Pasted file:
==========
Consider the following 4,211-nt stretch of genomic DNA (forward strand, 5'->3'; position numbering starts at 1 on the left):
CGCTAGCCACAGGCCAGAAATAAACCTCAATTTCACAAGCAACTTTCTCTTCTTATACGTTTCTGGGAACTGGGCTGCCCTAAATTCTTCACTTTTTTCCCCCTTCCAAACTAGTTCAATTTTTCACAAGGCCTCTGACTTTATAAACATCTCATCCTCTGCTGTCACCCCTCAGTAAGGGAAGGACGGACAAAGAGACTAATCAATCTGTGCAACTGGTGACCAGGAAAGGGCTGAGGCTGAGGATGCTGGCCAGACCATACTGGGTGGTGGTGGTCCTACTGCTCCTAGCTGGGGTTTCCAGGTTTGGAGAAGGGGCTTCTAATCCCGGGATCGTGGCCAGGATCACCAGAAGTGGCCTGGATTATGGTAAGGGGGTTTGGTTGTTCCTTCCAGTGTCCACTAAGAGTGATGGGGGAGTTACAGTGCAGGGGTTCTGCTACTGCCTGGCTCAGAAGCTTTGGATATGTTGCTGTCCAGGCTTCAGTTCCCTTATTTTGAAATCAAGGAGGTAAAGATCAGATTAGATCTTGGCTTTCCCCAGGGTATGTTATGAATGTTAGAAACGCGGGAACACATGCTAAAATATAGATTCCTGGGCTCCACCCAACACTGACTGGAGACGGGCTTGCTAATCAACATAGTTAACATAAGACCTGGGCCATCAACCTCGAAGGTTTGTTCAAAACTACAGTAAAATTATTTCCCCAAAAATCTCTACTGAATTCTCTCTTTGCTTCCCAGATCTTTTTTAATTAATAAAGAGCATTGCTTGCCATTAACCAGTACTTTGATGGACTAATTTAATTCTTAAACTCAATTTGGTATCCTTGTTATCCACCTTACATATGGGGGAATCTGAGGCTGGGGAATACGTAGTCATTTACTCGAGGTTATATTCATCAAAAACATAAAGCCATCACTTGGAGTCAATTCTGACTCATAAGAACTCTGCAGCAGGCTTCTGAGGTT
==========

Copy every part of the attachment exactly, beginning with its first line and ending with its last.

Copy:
Consider the following 4,211-nt stretch of genomic DNA (forward strand, 5'->3'; position numbering starts at 1 on the left):
CGCTAGCCACAGGCCAGAAATAAACCTCAATTTCACAAGCAACTTTCTCTTCTTATACGTTTCTGGGAACTGGGCTGCCCTAAATTCTTCACTTTTTTCCCCCTTCCAAACTAGTTCAATTTTTCACAAGGCCTCTGACTTTATAAACATCTCATCCTCTGCTGTCACCCCTCAGTAAGGGAAGGACGGACAAAGAGACTAATCAATCTGTGCAACTGGTGACCAGGAAAGGGCTGAGGCTGAGGATGCTGGCCAGACCATACTGGGTGGTGGTGGTCCTACTGCTCCTAGCTGGGGTTTCCAGGTTTGGAGAAGGGGCTTCTAATCCCGGGATCGTGGCCAGGATCACCAGAAGTGGCCTGGATTATGGTAAGGGGGTTTGGTTGTTCCTTCCAGTGTCCACTAAGAGTGATGGGGGAGTTACAGTGCAGGGGTTCTGCTACTGCCTGGCTCAGAAGCTTTGGATATGTTGCTGTCCAGGCTTCAGTTCCCTTATTTTGAAATCAAGGAGGTAAAGATCAGATTAGATCTTGGCTTTCCCCAGGGTATGTTATGAATGTTAGAAACGCGGGAACACATGCTAAAATATAGATTCCTGGGCTCCACCCAACACTGACTGGAGACGGGCTTGCTAATCAACATAGTTAACATAAGACCTGGGCCATCAACCTCGAAGGTTTGTTCAAAACTACAGTAAAATTATTTCCCCAAAAATCTCTACTGAATTCTCTCTTTGCTTCCCAGATCTTTTTTAATTAATAAAGAGCATTGCTTGCCATTAACCAGTACTTTGATGGACTAATTTAATTCTTAAACTCAATTTGGTATCCTTGTTATCCACCTTACATATGGGGGAATCTGAGGCTGGGGAATACGTAGTCATTTACTCGAGGTTATATTCATCAAAAACATAAAGCCATCACTTGGAGTCAATTCTGACTCATAAGAACTCTGCAGCAGGCTTCTGAGGTT